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Former residential school student says info withheld on priest who abused him

Justice department lawyers have been accused of withholding documents that show a priest who worked at an infamous Indian residential school for nearly four decades was a serial sexual predator even as they persuaded an adjudicator to deny compensation to a former student who said the priest abused him.

The man, who was a student of St. Anne's Indian Residential School in Fort Albany, Ont., is asking Justice Paul Perell of the Ontario Superior Court to rehear his claim in light of the evidence, which was not presented at his closed-door hearing in July, 2014, before an adjudicator of the Independent Assessment Process (IAP). That process was created under the Indian Residential Schools Settlement Agreement to provide compensation quickly to former students who were physically or sexually abused at the institutions.

In a document requesting directions that was filed in court late last week, Fay Brunning, the lawyer for the man, who is identified as H-15019, is asking that the lawyers for the Department of Justice be removed from any new hearing granted to her client. She also asks that those lawyers be prevented from arguing in any other closed-door IAP hearing for former St. Anne's students that the police and court records documenting abuse at the school are inadmissible.

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In her request for directions – which includes allegations that have not been proved in court – Ms. Brunning asks Judge Perell to, among other things, look at her client's situation as a test case to determine whether other former students may have been denied compensation, or given less compensation than they were due, because of the lack of disclosure.

The Mushkegowuk Council, which represents seven Northern Ontario First Nations, has passed a resolution calling on the courts to provide real justice for former students of St. Anne's based on the now disclosed documentary record, or to allow a class-action suit against the Justice Department lawyers and the lawyers for the Catholic church, which ran the school.

"The story itself is so horrific of this serial sexual abuser who was allowed to abuse children for decades under the government watch," said Charlie Angus, the NDP critic for indigenous affairs, who represents the region where St. Anne's is located. "The government lawyers had the police evidence, suppressed it, went into these hearings and lied in these hearings and said this person who was abused by this pedophile lacked credibility."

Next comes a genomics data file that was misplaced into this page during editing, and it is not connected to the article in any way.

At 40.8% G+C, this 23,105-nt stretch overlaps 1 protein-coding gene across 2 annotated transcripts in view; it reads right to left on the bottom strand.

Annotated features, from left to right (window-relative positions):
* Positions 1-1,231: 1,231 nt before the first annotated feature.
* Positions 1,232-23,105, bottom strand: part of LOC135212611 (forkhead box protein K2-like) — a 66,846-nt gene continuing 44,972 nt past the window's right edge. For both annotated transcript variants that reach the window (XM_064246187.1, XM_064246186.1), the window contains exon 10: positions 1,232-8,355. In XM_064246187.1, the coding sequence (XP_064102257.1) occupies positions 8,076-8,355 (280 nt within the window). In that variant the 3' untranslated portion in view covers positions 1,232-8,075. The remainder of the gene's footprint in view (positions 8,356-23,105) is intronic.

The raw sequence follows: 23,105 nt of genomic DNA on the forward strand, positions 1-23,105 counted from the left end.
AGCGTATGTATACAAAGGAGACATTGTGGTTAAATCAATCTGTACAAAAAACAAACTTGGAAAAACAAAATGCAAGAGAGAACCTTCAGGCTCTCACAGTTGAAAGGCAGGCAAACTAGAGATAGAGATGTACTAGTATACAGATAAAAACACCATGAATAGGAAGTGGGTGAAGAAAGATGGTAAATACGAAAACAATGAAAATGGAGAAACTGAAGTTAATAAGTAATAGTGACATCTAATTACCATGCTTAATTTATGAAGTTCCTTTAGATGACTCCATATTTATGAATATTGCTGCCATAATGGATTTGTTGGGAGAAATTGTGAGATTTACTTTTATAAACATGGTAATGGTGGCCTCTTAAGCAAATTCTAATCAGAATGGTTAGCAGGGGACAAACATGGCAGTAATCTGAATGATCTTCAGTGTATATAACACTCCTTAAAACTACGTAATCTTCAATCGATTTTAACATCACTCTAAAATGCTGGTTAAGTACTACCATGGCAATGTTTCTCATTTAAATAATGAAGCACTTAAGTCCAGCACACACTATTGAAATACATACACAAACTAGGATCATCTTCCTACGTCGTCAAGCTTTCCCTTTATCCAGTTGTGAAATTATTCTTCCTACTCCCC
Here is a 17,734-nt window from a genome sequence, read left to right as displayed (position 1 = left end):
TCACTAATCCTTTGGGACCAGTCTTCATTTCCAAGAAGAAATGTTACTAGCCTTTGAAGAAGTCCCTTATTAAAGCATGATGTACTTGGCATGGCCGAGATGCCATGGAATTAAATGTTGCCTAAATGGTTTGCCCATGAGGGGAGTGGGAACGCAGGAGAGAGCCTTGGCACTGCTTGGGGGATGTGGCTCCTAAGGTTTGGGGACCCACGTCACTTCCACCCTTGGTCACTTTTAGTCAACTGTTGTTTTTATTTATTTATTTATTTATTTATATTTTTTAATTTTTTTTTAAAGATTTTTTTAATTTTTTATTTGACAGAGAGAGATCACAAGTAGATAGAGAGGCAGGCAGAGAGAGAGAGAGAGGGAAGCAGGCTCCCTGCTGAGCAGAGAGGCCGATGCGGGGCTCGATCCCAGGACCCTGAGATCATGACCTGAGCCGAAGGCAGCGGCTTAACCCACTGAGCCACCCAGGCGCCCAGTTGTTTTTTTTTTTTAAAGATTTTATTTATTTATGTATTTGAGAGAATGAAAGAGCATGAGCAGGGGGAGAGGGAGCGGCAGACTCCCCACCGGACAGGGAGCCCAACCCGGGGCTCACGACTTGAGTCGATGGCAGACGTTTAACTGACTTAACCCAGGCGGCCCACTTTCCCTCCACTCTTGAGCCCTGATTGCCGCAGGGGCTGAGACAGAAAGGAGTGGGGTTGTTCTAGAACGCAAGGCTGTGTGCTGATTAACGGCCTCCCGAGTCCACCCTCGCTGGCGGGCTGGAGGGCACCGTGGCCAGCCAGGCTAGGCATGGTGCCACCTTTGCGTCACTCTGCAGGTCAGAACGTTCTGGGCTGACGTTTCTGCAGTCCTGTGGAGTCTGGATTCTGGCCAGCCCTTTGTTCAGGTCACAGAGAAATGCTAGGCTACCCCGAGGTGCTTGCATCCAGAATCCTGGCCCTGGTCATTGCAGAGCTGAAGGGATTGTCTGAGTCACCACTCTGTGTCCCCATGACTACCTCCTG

The claimant alleged in an IAP hearing that he was subjected to prolonged sexual abuse by a particular priest and that the abuse was facilitated by the assistant administrator of St. Anne's. But the Justice Department lawyers argued in July, 2014, that the claimant's story was not credible – even though at that time they had a report that, according to the request for directions, "confirms the priest was a serial sexual abuser" and that "many former students gave signed statements they had been abused by this assistant administrator."

Nor were those documents presented at an IAP review in 2015 of the decision to deny the man compensation.

After lawyers for the former St. Anne's students became aware that the government had police and court documents that could have backed up their clients' compensation claims, Justice Perell ordered the government to disclose that material in January, 2014.

A spokeswoman for the Indigenous Affairs department said in an e-mail on Saturday that the government disclosed all 12,000 documents in its possession in June, 2014. In addition, she said, "Canada has revised and made available an updated School narrative and person-of-interest reports for St. Anne's Residential School, in compliance with court direction. The updated narrative summarizes over 2,500 unique allegations of abuse and other wrongful acts."

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But the documents the government disclosed in June, 2014, were unsorted and heavily blacked out – so much so that Judge Perrell issued order in June 23, 2015, that they must be unredacted and summarized. The summarized and unredacted documents were disclosed in November of last year – far too late for use by claimant H-15019.

And the request for directions says no one at the IAP secretariat is ensuring that the documents that tell the narrative of what happened at St. Anne's are being introduced during the adjudication hearings.

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About the Author
Parliamentary reporter

Gloria Galloway has been a journalist for almost 30 years. She worked at the Windsor Star, the Hamilton Spectator, the National Post, the Canadian Press and a number of small newspapers before being hired by The Globe and Mail as deputy national editor in 2001. Gloria returned to reporting two years later and joined the Ottawa bureau in 2004. More

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